SummaryIn this first LP on production, we examine the decisions that lead to optimal levels of production. This is crucial, as it mirrors the same decisions that we saw consumers making: assigning our limited (and expensive!) resources in the best way possible in order to maintain optimal levels of production.
The marginal rate of technical substitution (MRTS) can be defined as, keeping constant the total output, how much input 1 have to decrease if input 2 increases by one extra unit. In other words, it shows the relation between inputs, and the trade-offs amongst them, without changing the level of total output. When using common inputs such as capital (K) and labour (L), the MRTS can be obtained using the following formula:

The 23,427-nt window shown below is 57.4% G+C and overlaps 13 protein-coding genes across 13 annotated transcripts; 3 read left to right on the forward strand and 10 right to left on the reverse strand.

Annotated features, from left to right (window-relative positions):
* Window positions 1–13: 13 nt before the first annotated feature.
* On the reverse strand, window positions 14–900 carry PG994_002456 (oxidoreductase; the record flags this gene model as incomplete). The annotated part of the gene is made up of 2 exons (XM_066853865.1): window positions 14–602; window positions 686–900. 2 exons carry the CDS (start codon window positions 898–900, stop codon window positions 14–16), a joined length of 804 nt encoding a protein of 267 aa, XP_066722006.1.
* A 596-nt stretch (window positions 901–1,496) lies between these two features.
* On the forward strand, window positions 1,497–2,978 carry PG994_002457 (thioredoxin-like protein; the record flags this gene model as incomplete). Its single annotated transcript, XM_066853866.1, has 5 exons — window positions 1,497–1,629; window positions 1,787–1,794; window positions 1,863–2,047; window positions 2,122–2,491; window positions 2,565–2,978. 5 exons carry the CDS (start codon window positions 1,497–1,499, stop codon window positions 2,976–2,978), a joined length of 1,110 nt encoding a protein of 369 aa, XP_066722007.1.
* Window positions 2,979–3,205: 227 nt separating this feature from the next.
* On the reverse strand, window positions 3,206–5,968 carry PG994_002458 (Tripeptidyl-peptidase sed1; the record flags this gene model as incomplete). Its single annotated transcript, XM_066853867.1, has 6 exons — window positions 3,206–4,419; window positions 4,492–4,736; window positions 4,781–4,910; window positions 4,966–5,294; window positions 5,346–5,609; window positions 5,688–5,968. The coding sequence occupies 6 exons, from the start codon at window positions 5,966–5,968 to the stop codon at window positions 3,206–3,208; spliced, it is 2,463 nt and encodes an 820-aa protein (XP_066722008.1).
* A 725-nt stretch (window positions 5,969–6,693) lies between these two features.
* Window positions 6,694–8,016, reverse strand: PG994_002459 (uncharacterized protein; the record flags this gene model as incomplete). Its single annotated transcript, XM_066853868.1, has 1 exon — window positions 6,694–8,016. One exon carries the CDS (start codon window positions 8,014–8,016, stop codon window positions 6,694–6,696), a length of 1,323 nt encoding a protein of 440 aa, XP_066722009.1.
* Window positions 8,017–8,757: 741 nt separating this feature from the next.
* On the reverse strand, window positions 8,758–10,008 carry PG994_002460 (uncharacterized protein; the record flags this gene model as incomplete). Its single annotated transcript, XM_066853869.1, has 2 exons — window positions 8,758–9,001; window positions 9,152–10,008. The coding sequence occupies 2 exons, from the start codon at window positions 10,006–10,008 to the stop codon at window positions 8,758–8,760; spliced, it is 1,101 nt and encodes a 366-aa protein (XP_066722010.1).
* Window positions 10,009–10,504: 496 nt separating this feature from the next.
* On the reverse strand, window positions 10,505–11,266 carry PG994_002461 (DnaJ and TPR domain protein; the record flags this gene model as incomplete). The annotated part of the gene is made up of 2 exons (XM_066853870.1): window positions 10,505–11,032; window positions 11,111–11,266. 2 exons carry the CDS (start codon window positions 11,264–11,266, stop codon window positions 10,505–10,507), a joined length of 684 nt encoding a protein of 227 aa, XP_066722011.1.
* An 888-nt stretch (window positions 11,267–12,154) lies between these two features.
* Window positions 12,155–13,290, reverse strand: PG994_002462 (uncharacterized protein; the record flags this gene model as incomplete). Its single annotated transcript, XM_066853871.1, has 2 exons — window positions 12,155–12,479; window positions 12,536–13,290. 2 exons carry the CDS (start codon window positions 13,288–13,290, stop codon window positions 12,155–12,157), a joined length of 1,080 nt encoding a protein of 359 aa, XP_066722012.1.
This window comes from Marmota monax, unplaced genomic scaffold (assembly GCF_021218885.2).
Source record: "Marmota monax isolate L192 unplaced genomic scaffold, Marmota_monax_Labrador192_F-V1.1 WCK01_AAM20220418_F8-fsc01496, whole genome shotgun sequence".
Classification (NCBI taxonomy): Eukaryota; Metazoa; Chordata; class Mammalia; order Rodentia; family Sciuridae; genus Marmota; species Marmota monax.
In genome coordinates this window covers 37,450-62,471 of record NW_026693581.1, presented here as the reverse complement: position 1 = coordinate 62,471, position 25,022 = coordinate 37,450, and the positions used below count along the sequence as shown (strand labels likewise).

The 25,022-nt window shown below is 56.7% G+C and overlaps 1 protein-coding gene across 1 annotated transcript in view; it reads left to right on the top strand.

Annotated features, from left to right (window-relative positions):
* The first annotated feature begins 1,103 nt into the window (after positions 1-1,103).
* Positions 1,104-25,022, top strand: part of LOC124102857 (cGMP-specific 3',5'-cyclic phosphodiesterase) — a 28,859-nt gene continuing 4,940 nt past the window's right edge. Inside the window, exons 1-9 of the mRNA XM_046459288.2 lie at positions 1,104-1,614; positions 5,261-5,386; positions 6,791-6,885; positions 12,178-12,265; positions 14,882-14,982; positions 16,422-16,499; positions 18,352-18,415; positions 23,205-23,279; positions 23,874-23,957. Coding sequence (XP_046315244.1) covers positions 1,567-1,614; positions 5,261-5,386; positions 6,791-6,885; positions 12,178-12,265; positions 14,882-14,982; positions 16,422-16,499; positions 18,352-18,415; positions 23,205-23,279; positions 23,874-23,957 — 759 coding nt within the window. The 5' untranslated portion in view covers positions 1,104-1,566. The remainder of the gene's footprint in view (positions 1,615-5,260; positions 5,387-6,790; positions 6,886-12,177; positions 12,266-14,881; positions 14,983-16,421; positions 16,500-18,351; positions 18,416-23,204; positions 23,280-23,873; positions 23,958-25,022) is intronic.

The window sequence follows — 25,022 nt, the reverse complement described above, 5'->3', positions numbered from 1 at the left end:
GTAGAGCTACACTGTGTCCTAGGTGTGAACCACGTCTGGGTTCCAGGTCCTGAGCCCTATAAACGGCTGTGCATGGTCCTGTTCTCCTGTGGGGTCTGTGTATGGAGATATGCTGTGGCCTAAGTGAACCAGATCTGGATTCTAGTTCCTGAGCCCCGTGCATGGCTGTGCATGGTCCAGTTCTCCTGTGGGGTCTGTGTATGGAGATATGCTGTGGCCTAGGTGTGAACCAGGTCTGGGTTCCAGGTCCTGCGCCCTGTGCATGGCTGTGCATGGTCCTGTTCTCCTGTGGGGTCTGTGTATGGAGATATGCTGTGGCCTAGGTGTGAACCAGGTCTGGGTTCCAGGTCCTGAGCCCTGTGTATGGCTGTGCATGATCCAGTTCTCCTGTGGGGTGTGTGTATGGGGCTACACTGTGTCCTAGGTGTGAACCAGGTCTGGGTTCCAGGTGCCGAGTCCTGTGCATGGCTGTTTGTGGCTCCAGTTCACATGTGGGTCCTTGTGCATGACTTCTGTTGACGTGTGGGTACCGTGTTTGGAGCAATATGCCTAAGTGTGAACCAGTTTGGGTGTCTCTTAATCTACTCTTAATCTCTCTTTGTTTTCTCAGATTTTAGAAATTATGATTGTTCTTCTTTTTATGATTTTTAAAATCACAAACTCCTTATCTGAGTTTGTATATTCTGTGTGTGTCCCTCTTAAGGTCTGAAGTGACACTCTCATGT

The MRTS is equal to the slope of isoquants. In the adjacent figure you can see three of the most common kinds of isoquants.
The first one has a MRTS that changes along the curve, and will tend to zero when diminishing the quantity of L and to infinite when diminishing the quantity of K.
In the second graph, both inputs are perfect substitutes, since the lines are parallel and the MRTS = 1, that is the slope has an angle of 45º with each axis. When considering different substitutes inputs, the slope will be different and the MRTS can be defined as a fraction, such as 1/2 ,1/3, and so on. For perfect substitutes, the MRTS will remain constant.
Lastly, the third graph represents complementary inputs. In this case the horizontal fragment of each indifference curve has a MRTS = 0 and the vertical fractions a MRTS = ∞.